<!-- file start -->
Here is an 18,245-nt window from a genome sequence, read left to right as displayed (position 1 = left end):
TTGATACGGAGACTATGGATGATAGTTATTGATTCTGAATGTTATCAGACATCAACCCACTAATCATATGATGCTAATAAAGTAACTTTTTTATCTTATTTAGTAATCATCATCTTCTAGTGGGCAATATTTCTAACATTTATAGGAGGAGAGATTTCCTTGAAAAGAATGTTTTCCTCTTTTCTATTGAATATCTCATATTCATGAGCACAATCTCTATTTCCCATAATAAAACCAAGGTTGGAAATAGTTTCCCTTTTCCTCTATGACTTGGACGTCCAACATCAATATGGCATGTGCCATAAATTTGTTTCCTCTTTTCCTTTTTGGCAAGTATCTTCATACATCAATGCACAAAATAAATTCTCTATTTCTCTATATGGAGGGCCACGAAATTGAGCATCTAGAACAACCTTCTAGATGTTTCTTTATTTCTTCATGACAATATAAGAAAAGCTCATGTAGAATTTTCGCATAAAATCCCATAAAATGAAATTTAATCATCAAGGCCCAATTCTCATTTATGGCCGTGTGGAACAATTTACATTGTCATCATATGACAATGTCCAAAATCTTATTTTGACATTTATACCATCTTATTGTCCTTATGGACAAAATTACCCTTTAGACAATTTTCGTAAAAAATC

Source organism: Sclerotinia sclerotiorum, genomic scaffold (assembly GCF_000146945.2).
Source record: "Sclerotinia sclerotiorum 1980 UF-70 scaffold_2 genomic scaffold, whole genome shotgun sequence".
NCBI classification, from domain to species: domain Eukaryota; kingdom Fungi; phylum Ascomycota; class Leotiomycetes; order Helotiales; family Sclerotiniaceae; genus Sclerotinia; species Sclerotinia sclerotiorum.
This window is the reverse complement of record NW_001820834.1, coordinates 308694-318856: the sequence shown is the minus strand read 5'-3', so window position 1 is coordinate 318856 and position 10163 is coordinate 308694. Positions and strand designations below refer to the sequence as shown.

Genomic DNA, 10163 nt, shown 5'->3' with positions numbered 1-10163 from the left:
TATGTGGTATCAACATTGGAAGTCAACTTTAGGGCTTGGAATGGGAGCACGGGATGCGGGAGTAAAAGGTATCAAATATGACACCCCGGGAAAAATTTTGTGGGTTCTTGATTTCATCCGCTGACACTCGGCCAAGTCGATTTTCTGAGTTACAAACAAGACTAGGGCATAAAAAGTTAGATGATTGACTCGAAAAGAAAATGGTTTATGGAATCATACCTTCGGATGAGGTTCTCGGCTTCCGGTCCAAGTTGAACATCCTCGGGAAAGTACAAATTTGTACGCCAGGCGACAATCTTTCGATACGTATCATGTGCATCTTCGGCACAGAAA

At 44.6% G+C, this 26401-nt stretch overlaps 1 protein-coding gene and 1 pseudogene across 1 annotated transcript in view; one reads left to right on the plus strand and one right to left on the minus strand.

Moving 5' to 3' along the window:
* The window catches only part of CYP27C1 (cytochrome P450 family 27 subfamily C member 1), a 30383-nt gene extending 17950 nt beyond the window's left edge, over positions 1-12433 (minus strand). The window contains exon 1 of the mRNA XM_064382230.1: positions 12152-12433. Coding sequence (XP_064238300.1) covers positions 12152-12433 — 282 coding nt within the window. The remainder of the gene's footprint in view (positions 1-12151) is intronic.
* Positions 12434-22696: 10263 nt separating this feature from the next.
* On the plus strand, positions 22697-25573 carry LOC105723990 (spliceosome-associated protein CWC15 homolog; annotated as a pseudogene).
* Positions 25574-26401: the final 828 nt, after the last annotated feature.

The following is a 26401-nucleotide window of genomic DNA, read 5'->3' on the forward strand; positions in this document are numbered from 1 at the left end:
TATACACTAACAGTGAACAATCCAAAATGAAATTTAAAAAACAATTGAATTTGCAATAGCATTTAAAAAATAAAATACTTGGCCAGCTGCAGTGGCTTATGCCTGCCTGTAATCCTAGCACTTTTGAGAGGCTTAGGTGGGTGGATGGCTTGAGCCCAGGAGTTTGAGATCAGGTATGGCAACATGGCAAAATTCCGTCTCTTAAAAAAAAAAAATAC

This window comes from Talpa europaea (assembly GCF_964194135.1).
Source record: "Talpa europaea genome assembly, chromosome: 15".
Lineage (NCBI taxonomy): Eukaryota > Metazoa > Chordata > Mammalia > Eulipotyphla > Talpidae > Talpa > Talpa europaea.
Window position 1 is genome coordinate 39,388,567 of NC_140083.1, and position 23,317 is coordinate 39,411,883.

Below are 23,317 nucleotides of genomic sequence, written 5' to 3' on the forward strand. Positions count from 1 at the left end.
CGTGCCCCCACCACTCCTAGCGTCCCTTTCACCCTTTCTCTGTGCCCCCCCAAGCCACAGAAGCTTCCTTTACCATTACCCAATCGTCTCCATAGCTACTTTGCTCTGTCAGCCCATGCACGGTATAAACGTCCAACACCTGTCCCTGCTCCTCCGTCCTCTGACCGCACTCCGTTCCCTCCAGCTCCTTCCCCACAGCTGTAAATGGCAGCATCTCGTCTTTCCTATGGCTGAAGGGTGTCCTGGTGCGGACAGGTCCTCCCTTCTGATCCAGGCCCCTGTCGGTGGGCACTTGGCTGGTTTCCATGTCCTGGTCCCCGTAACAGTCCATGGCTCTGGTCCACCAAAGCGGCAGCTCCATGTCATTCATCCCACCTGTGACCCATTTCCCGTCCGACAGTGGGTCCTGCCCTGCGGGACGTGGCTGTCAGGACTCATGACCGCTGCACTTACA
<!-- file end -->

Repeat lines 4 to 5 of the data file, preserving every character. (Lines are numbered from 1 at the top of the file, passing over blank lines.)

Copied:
Source record: "Sclerotinia sclerotiorum 1980 UF-70 scaffold_2 genomic scaffold, whole genome shotgun sequence".
NCBI classification, from domain to species: domain Eukaryota; kingdom Fungi; phylum Ascomycota; class Leotiomycetes; order Helotiales; family Sclerotiniaceae; genus Sclerotinia; species Sclerotinia sclerotiorum.